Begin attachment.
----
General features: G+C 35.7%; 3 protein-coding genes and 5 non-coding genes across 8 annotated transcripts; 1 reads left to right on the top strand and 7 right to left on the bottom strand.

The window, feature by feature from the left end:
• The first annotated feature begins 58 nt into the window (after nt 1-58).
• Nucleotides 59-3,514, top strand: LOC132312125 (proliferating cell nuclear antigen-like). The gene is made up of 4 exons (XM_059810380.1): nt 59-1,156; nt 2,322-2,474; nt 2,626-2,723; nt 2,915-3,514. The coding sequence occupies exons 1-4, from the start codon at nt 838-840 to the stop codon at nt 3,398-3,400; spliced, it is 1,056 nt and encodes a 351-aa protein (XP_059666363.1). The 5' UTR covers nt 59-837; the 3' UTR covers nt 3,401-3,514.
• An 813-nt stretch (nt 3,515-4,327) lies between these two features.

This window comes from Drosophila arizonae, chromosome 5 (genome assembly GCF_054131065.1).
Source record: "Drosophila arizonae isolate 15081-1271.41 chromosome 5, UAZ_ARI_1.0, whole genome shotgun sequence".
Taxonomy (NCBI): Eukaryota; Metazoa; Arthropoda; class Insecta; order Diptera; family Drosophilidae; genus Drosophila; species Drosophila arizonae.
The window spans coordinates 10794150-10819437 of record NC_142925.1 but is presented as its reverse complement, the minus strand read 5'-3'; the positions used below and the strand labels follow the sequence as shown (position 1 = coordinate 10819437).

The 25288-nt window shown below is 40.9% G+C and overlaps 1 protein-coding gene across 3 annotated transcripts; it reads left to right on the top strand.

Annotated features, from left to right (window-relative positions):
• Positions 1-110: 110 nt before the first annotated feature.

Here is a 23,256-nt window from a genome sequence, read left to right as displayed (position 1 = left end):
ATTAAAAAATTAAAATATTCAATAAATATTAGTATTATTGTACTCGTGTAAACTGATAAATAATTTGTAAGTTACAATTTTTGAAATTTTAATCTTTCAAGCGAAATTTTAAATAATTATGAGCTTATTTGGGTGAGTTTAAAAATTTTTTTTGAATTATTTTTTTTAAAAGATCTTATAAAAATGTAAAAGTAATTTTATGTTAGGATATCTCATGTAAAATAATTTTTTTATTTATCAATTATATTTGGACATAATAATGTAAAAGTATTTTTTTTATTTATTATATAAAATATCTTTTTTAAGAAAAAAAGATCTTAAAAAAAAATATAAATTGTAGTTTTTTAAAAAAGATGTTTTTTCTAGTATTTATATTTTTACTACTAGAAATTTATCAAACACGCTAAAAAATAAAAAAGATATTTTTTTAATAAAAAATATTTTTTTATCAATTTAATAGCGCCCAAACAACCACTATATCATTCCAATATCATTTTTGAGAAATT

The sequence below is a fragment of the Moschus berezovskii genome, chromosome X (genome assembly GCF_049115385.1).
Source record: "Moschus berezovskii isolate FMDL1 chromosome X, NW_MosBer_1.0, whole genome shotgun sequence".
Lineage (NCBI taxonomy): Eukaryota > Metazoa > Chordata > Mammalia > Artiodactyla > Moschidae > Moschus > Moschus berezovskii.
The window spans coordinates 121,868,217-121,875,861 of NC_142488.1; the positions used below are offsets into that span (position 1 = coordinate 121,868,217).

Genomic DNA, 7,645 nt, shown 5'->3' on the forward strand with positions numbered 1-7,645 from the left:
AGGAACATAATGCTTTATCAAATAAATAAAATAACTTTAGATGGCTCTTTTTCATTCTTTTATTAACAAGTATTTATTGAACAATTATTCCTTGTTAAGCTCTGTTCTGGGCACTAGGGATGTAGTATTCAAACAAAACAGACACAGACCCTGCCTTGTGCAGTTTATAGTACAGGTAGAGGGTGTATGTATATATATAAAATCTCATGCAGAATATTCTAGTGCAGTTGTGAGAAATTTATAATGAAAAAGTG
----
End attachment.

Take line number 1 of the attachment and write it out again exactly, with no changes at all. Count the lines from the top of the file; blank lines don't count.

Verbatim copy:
General features: G+C 35.7%; 3 protein-coding genes and 5 non-coding genes across 8 annotated transcripts; 1 reads left to right on the top strand and 7 right to left on the bottom strand.